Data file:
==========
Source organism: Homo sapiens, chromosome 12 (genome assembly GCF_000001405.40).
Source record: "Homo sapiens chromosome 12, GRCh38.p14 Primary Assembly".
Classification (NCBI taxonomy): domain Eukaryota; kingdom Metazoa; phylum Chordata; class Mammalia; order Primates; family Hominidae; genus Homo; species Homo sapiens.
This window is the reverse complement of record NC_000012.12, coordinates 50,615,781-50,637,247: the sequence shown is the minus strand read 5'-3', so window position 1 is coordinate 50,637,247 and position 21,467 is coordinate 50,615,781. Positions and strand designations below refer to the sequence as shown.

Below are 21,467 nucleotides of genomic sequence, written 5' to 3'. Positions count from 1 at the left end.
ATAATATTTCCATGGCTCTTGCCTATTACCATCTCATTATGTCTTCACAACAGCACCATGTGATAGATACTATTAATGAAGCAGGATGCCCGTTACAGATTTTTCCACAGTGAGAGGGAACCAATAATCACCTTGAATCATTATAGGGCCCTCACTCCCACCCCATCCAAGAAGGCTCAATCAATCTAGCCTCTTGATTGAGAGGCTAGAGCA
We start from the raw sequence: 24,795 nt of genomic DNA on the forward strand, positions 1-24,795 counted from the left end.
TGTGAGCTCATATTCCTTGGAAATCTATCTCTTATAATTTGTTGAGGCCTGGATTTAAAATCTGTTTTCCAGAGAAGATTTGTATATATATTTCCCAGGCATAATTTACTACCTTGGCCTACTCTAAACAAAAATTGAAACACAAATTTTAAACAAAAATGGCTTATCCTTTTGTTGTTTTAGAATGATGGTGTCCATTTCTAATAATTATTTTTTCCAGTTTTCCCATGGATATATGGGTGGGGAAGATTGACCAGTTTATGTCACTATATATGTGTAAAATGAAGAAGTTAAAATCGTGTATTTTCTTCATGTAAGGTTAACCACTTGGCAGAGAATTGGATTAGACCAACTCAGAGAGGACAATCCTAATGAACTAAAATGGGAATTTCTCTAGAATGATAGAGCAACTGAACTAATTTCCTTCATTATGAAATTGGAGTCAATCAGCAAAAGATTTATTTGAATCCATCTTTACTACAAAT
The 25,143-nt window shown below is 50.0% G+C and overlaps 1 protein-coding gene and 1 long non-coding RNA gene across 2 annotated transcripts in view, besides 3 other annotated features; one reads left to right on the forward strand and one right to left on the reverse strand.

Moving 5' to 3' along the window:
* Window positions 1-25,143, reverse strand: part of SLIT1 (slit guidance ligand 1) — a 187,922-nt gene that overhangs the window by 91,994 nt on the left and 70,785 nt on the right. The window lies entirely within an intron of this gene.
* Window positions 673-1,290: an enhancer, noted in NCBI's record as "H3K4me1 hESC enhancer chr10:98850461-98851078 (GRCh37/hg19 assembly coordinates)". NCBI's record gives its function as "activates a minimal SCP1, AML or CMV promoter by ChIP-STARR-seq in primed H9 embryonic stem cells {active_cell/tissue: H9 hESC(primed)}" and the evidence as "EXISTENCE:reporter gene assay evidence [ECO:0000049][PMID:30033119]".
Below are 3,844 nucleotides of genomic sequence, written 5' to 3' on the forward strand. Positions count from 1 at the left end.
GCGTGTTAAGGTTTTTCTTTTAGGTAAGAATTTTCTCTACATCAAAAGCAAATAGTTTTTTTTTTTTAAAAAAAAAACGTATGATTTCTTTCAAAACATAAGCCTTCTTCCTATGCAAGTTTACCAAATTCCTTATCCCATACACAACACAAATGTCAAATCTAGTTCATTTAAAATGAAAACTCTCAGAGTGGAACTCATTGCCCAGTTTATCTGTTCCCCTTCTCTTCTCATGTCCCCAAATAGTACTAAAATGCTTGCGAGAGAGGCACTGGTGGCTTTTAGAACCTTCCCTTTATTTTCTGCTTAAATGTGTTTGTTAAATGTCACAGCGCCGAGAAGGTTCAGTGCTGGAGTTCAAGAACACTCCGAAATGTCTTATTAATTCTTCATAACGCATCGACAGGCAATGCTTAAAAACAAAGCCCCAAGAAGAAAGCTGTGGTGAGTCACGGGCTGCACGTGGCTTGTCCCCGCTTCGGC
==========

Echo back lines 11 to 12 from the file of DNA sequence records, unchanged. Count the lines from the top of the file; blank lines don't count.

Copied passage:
* Window positions 1-25,143, reverse strand: part of SLIT1 (slit guidance ligand 1) — a 187,922-nt gene that overhangs the window by 91,994 nt on the left and 70,785 nt on the right. The window lies entirely within an intron of this gene.
* Window positions 673-1,290: an enhancer, noted in NCBI's record as "H3K4me1 hESC enhancer chr10:98850461-98851078 (GRCh37/hg19 assembly coordinates)". NCBI's record gives its function as "activates a minimal SCP1, AML or CMV promoter by ChIP-STARR-seq in primed H9 embryonic stem cells {active_cell/tissue: H9 hESC(primed)}" and the evidence as "EXISTENCE:reporter gene assay evidence [ECO:0000049][PMID:30033119]".